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affirm animal Appetites become believe belong called causation cause certainty character Chemical Affinity choice concept condition connection conscience consciousness constitution DEDUCTIVE REASONING desire distinction dition doctrine element Essays existence external world feeling force freedom functions give given gravitation Hamilton Hence higher highest i2mo ical implies impulse individual Induction inner sense inquire instinct Intel Intellect intelligent intuitions knowledge lative laws of thought lect lectures lower material matter mind moral nature movement Natural Affections necessary ideas necessity nitroglycerine object obligation to choose operations organized bodies origin overmaster perception person phenomena philosophy principle of action processes rational reach reason reflex action regard relation relativity of knowledge resemblance sensation Sensibility separate sibility Sir William Hamilton space suppose supreme end syllogism term thing thought tion truth unity unorganized vegetable vidual volition whole wholly
Page 282 - For when the Gentiles, which have not the law, do by nature the things contained in the law, these, having not the law, are a law unto themselves ; which show the work of the law written in their hearts, their conscience also bearing witness, and their thoughts the meanwhile accusing or else excusing one another,) in the day when God shall judge the secrets of men by Jesus Christ according to my gospe.1.
Page 178 - Whately and the logicians generally bring in without distinguishing it from those principles, or from those of identity and equality. Everywhere Whately asserts that all Reasoning can be brought under the dictum, and yet he lays down as the axioms of pure categorical syllogisms, first, " If two terms agree with one and the same third they agree with each other ; " second, " If one term agrees, and another disagrees with one and the same third, these two disagree with each other, evidently supposing...
Page 309 - Every action is right, which, in the presence of a lower principle, follows a higher ; every action is wrong, which, in the presence of a higher principle, follows a lower.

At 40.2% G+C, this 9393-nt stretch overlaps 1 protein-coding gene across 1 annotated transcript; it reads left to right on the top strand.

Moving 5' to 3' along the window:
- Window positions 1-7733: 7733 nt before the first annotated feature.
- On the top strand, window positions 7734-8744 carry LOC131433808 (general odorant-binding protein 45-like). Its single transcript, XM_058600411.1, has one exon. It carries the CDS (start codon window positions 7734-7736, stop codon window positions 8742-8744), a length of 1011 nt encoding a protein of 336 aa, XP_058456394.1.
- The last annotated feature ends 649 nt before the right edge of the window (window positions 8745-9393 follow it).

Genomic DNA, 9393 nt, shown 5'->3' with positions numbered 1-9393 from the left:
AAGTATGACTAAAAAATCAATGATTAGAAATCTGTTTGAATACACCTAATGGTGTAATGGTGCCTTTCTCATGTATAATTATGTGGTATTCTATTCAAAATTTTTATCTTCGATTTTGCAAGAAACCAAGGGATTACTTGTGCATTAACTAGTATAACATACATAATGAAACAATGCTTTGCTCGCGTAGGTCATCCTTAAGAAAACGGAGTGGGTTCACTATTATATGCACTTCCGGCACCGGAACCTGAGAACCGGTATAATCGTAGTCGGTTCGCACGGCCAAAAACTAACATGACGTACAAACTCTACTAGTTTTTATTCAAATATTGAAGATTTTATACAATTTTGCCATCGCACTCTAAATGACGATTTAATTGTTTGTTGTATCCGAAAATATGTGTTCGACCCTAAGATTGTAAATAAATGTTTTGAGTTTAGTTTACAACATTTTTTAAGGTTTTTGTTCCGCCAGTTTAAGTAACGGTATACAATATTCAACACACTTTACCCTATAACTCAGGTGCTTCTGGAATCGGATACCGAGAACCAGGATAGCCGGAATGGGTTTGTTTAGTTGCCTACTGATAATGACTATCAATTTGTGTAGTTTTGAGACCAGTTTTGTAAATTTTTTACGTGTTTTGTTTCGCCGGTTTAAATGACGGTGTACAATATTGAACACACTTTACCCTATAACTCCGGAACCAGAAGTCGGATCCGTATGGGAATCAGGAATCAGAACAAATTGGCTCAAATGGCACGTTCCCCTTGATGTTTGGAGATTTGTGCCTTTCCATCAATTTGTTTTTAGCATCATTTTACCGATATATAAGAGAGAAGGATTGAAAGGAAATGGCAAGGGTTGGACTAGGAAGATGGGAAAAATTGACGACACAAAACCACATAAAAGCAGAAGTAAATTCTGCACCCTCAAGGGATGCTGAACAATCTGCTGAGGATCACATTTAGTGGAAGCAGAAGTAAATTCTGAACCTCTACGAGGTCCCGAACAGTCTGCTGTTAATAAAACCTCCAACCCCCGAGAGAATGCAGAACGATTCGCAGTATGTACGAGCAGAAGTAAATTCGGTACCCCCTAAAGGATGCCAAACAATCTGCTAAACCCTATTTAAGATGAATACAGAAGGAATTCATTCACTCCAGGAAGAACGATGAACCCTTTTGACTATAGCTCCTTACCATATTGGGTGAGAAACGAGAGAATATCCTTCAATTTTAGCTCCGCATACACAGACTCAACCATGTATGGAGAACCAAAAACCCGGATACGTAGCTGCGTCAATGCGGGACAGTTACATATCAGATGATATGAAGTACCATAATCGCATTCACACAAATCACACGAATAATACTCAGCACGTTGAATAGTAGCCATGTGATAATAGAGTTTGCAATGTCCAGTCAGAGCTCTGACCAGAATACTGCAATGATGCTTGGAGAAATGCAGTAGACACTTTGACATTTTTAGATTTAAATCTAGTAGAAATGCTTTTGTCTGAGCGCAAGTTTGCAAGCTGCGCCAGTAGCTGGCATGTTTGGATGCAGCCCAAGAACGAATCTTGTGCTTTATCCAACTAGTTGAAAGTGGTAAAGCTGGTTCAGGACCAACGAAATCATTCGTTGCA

Page 299 - And every creature which is in heaven, and on the earth, and under the earth, and such as are in the sea, and all that are in them, heard I saying, Blessing, and honor, and glory, and power, be unto him that sitteth upon the throne, and unto the Lamb for ever and ever.
Page 177 - Nevertheless, neither the dictum de omni et nutto — " that whatever can be affirmed (or denied) of a class may be affirmed (or denied) of everything included in the class;
Page 111 - I then know that the whole is equal to the sum of all its parts, or that a body must be in space, as something that is relative to my mode of apprehension ? or do I know it as something which is so in itself, and which must be known to be so by all rational beings ? I have no hesitation in saying the latter ; nor in saying, further, that, whatever may be possible for others, it would not be possible for me to hold to the doctrine of the relativity of knowledge, without passing over into skepticism....
Page 104 - What then is consciousness ? Is there any one power of the mind or mode of its activity that possesses the three characteristics already mentioned as belonging to consciousness. We think there is ; and would define consciousness to be the knowledge by the mind of itself as the permanent and indivisible subject of its own operations. This implies a knowledge of the operations, but leaves that knowledge to be given by its own specific faculty while consciousness holds the whole in unity by a constant...